David Millard Haskell is the lead author of Theology Matters in December's Review of Religious Research.
If you went to Sunday school, you heard the story of Jonah and chances are you remember that he was swallowed by a whale. But what often gets forgotten is the story's larger theme. Jonah is given a divine message and is instructed to deliver it to a people on the verge of calamity but, for some specific reasons, he's reluctant.
Minus hearing the voice of God, for the last couple of weeks, I've felt a little like Jonah.
The information I'm delivering relates to a study some colleagues and I conducted that explored mainline Protestant churches. Since the 1960s, churches in the Anglican, Lutheran, Presbyterian, and United denominations have been steadily losing members and we wanted to determine why.
Through statistical analysis of survey data from a near-even mix of growing and declining church attendees and their clergy, we found that conservative religious doctrine, known for emphasizing a more literal interpretation of scripture, is a key driver for church growth in mainline Protestant congregations. Liberal doctrine, which emphasizes a metaphorical interpretation, leads to decline.
The unease I feel in relaying my own study's findings stems from my personal history. I was baptized, went to Sunday school, then youth group in a mainline Protestant church. I went to and worked at a mainline Protestant summer camp. I got married in a mainline church. While my attendance has lapsed, my attachment to mainline Protestantism continues.
Of course, my colleagues and I are excited to make public the answer to what has been an ongoing sociological riddle. However, when I think of the impact the answer is likely to have on mainliners of a more liberal theological bent, people with whom I have genuine relationships, I have cause to be reflective.
I recognize that many of these liberal clergy and congregants are already experiencing the trauma of a dying church; it must be very saddening, maybe even frustrating, to hear that some researchers now claim the theological outlook they esteem is a contributing factor in their church's death.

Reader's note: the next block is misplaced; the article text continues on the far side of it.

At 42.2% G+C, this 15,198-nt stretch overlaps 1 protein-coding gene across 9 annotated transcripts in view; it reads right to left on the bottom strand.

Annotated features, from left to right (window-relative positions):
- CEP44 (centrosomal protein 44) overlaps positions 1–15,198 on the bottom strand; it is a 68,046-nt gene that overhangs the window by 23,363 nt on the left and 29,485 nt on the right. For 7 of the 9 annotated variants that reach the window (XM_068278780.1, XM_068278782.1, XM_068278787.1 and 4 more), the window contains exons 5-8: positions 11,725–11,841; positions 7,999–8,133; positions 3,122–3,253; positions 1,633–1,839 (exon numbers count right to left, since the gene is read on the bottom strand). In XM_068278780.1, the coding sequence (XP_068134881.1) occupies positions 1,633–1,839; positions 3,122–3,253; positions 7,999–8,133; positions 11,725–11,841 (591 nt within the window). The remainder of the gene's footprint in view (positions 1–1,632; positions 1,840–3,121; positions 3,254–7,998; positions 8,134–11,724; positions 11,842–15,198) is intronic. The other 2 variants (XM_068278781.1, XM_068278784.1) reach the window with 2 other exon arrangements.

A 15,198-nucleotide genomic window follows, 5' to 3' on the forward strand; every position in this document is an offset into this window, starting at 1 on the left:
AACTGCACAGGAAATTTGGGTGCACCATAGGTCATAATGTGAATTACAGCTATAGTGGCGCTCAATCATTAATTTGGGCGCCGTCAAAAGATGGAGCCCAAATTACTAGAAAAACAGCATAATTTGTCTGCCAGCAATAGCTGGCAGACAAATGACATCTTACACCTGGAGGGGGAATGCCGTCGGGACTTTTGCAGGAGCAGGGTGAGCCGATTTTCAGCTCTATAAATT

As our research has gained more media exposure, I've been asked if I think the findings, apart from upsetting liberal Protestants, might have any other effect on them. An experience that took place near the conclusion of our research has influenced my opinion. We sent initial reports to the churches that had participated in the study. Shortly after, a minister from one of the declining churches, a self-declared theological liberal, called to talk. After a deep sigh, she said, "A tiger can't change its stripes and you can't teach an old dog new tricks."
I think her comment reflects the thoughts of most mainline clergy and congregants who are theological liberals. They've come to their views honestly, through deep reflection, and a change of outlook would amount to a betrayal of conscience.
And while we likely can't expect the "old dogs" to learn "new tricks," what about the new dogs? There are signs of an interesting development.
In our study, in addition to their theological differences, we found that the pastors of the growing churches were, on average, about a decade younger than those of the declining. Other researchers have made similar observations.
In her study of mainline congregations across the United States, Martha Grace Reese, who has led five major research grants dealing with evangelism and congregational transformation over 18 years, found growing congregations typically had younger pastors. Her data also showed these younger pastors had greater theological conservatism. However, in keeping with previous research on church growth, Ms. Reese makes no connection between theology and a congregation's numerical increase. In light of our results, we see a connection.
The evidence is far too inadequate to make the case that younger, theologically conservative clergy are an increasing phenomenon within mainline Protestantism. But, if this does turn out to be a real trend, growth could follow.
Hearing that the hope for their denominations may be in the hands of younger pastors with dramatically different theological outlooks is likely cold comfort for liberal clergy in Canada's mainline churches. But like Jonah, I'm just the messenger. If they want to complain, they'll have to take it up with the boss.